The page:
Why Two Eritrean Pilots Went Rogue and Stole Their President’s Plane


 By Armin Rosen

… and fled to Saudi Arabia, of all placesHawker Beechcraft King Air 200

Until recently, the Eritrean Air Force had a single luxury airplane, an 1970s-era American corporate turboprop. Thanks to a brazen act of defiance, the plane is now in Saudi Arabia. And its pilots, two high-ranking Air Force officers, are attempting to defect from a government that few people seem to want to live under — even, apparently, among the upper-echelons of its military.

Isaias Afewerki, the country’s longtime dictator and the architect of one of the most oppressive states on earth, might have to fly commercial the next time he has to negotiate with his rivals in neighboring Ethiopia, or to convince foreign leaders that his government isn’t aiding al Shabaab, the al Qeada franchise that once ruled much of Somalia.

On October 2, the pilots, who belong to an air force with only 350 personnel (down from 850 in 2002, according to the International Institute for Security Studies), flew the plane to Saudi Arabia, where they were met with an F-15 escort before landing outside Jizan. Within the week, an Eritrean delegation, which — according to both translated Arabic media sources and Meron Estefanos, a prominent Eritrean exile activist and journalist — included pilots and a Major General in the Eritrean military, landed in Jeddah and attempted to get their plane and pilots back — unsuccessfully, it would turn out, as the the Saudis have already refused to relinquish the asylum seekers. Their defection is a hard-to-ignore demonstration of how deeply dysfunctional and unpopular Afewerki’s regime has become. “These are people considered loyal by the regime and they have planned this and executed it right under the noses of their commanders,” Estefanos told me. “Eritreans never used to say anything against their government, even only a few years ago.”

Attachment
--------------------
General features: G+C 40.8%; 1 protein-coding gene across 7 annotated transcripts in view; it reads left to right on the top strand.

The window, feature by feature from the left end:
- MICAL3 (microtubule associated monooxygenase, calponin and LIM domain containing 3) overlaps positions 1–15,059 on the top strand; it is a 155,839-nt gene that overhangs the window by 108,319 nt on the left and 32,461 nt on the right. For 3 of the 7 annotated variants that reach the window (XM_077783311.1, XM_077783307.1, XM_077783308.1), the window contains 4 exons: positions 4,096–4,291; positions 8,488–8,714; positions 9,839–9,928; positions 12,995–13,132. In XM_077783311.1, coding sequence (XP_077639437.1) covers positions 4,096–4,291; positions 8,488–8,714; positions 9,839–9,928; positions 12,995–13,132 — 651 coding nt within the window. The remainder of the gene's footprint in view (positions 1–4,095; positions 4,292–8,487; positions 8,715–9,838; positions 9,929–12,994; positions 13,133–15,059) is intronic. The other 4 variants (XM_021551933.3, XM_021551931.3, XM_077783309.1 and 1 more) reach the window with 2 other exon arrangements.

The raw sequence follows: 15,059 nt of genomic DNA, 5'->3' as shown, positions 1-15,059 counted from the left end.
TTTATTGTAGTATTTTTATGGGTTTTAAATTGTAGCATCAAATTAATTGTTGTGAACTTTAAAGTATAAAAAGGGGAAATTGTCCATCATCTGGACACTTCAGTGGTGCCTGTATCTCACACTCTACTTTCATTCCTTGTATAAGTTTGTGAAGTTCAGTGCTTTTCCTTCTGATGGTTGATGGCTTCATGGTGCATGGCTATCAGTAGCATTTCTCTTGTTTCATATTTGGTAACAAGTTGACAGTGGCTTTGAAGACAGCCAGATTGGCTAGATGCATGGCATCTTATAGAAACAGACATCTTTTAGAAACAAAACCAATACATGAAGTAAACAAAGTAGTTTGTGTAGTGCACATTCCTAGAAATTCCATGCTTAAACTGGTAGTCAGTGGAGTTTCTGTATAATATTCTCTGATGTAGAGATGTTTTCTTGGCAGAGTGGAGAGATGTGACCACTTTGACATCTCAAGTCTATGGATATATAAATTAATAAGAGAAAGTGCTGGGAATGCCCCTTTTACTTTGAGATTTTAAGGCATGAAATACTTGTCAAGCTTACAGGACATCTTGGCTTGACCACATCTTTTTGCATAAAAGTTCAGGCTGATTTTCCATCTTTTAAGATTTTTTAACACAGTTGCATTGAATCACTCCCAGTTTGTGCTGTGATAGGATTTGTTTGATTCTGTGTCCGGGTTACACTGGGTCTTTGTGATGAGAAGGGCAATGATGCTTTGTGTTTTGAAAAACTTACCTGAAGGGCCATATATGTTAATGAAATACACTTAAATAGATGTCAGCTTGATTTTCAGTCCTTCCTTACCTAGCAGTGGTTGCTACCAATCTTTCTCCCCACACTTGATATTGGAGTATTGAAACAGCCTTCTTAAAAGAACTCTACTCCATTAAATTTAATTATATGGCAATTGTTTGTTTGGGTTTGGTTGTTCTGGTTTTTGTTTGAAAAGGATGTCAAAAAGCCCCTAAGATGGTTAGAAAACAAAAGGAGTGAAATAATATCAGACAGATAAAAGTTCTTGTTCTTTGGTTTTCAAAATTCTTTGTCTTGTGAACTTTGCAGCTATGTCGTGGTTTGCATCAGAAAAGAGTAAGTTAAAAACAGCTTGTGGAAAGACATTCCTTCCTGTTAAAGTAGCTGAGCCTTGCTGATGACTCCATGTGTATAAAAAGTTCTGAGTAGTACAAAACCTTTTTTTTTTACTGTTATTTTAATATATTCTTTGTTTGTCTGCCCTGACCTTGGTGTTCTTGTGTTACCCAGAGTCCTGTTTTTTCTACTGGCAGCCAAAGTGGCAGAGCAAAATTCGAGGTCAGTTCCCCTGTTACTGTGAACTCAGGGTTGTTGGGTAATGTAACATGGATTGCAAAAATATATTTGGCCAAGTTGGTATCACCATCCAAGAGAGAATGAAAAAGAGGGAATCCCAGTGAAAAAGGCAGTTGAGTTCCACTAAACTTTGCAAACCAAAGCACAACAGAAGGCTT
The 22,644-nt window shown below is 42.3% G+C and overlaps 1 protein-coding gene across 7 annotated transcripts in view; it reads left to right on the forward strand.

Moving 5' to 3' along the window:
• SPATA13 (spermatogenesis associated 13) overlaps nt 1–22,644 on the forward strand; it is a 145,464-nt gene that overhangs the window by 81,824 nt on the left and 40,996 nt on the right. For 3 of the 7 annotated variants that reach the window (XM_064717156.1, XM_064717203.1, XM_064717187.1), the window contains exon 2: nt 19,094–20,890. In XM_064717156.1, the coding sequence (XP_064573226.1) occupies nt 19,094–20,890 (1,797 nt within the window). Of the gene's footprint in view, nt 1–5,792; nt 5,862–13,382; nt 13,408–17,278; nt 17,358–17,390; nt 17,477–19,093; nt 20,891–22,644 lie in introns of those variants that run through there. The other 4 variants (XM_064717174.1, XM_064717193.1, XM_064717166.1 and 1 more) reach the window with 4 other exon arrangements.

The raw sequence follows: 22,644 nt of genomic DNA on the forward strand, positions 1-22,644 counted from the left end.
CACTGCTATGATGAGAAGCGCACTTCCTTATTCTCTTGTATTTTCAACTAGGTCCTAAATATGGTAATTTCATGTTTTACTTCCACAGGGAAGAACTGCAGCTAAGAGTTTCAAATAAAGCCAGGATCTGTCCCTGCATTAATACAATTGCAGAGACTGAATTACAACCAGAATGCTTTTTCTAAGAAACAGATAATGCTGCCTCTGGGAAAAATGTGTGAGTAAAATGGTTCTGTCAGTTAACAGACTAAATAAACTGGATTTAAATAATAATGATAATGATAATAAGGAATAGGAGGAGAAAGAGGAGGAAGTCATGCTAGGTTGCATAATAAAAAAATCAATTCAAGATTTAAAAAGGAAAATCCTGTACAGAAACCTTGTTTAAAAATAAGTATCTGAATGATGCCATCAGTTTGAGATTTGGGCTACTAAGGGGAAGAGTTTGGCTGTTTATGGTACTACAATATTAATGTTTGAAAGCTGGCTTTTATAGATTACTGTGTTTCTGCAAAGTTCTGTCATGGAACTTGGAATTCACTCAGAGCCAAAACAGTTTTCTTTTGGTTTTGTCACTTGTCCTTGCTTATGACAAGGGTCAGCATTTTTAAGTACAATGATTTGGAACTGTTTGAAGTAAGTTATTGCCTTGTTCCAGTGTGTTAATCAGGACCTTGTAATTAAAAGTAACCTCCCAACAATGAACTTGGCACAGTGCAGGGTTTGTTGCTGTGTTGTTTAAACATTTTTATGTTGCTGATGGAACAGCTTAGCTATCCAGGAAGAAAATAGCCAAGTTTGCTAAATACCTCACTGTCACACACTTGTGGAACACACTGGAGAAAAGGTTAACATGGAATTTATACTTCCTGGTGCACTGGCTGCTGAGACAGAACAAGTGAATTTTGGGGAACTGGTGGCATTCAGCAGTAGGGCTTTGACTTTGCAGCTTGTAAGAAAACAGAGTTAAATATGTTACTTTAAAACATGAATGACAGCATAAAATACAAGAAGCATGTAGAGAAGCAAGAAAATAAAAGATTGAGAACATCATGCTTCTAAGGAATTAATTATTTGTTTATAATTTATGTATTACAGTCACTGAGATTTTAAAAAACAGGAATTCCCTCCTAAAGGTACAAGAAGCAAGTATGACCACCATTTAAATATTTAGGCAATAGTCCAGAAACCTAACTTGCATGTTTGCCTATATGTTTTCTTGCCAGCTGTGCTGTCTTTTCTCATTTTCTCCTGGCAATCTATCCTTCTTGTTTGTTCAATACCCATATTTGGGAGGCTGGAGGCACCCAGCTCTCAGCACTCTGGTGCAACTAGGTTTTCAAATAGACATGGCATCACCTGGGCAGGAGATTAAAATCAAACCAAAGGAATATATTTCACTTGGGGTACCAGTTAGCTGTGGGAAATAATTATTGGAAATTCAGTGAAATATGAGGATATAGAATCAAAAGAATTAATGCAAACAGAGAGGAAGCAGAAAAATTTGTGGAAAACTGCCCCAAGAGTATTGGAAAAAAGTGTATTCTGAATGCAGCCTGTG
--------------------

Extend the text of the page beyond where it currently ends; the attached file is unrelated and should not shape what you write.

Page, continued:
This incident could also tank the Afewerki regime’s already suffering reputation in the international community. This is a particularly inconvenient time for two high-level officers to make off with the presidential plane. In June, the UN’s Monitoring Group on Somalia and Eritrea found that Afewerki’s government was violating an arms embargo on Somalia by “maintaining relations with known arms dealers in Somalia,” and through “its support for Ethiopian armed opposition groups passing through Somali territory.” But the report added that there was no evidence to suggest that his government was still supporting al Shabaab, the primary rationale behind UN sanctions that have been in place since 2009. Even if Afewerki is still facilitating arms flows to groups fighting the Ethiopian government — the Afewerki regime’s bitterest geopolitical enemy — he is now confident enough in his country’s possible rehabilitation to argue that the UN should drop its sanctions regime. (The chances of success are minimal: Over the summer, the U.S. actually tightened its sanctions on Eritrean officials linked to al Shabaab.)

It is entirely possible that two Air Force officers — pilots who had flown Afewerki on several occasions, according to Saleh Gadi, a dissident journalist and founder of Awate.com — would know something of the country’s continued meddling in Somalia, including the scope of its support for al Shabaab. Somalia, which sits at the mouth of the Red Sea and has been a haven for pirates and militant Islamists, is an area of intense focus and cooperation for the international community. The pilots have dramatically exposed a government that Freedom House included on its 2012 list of the “Worst of the Worst” states in terms of political oppression. And they’ve created a possible crisis for their now-former bosses.